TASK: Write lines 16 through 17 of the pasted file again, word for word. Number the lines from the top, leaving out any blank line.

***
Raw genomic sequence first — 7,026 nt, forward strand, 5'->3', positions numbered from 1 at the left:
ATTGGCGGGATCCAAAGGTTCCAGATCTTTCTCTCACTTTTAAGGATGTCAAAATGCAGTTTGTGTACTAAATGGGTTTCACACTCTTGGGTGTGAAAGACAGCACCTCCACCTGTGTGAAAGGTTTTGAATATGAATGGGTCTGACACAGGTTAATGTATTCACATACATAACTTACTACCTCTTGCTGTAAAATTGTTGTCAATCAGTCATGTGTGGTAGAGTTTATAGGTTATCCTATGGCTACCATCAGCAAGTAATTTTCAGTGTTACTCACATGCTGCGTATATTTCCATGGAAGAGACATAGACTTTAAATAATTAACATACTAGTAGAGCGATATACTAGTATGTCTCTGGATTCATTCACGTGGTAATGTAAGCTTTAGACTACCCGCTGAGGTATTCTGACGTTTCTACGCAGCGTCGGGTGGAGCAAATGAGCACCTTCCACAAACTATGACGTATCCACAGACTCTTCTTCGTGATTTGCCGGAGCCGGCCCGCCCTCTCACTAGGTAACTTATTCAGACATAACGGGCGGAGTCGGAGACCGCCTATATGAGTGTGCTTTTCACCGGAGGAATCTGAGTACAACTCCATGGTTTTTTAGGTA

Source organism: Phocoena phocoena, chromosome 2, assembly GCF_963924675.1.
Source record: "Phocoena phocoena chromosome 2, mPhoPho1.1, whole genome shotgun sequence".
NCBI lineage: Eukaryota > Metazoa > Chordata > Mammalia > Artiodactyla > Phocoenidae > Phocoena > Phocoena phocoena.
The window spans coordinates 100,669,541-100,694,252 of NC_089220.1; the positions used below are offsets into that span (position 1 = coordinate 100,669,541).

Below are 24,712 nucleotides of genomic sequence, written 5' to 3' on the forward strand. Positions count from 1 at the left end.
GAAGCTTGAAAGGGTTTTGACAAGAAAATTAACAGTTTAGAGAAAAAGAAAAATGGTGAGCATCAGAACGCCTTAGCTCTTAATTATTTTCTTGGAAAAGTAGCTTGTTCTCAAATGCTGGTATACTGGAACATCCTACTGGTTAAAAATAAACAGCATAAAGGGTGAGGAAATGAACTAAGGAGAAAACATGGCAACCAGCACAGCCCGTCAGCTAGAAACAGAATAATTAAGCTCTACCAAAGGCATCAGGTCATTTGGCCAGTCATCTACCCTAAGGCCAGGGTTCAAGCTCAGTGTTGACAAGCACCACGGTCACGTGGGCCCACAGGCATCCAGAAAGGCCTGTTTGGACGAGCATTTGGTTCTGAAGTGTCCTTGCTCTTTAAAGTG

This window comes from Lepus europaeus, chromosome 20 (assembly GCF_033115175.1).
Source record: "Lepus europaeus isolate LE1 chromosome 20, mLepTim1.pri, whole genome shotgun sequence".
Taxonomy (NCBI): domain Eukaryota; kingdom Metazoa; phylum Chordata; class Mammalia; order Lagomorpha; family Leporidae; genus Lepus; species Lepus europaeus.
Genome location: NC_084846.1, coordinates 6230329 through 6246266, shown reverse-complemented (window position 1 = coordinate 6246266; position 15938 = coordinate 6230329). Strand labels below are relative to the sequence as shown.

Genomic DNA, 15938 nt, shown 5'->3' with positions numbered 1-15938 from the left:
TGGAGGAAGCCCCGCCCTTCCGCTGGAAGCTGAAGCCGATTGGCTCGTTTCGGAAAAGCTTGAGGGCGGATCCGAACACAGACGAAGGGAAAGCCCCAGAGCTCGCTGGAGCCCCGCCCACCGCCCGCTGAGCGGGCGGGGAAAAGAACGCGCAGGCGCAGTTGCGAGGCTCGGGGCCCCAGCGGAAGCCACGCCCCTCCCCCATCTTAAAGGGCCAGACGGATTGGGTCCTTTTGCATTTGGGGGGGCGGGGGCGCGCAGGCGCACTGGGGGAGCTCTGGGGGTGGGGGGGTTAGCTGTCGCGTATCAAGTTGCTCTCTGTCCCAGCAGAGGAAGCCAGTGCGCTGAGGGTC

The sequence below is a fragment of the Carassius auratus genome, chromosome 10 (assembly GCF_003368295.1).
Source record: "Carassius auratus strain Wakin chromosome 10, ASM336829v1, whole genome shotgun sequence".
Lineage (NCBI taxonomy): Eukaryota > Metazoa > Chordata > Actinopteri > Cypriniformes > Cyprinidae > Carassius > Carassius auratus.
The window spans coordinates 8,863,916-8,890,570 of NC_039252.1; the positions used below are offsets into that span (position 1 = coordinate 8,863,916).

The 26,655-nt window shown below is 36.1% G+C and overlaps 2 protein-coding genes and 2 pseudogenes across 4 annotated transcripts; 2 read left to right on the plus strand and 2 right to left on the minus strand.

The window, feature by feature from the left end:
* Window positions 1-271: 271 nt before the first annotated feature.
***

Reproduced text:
Source record: "Carassius auratus strain Wakin chromosome 10, ASM336829v1, whole genome shotgun sequence".
Lineage (NCBI taxonomy): Eukaryota > Metazoa > Chordata > Actinopteri > Cypriniformes > Cyprinidae > Carassius > Carassius auratus.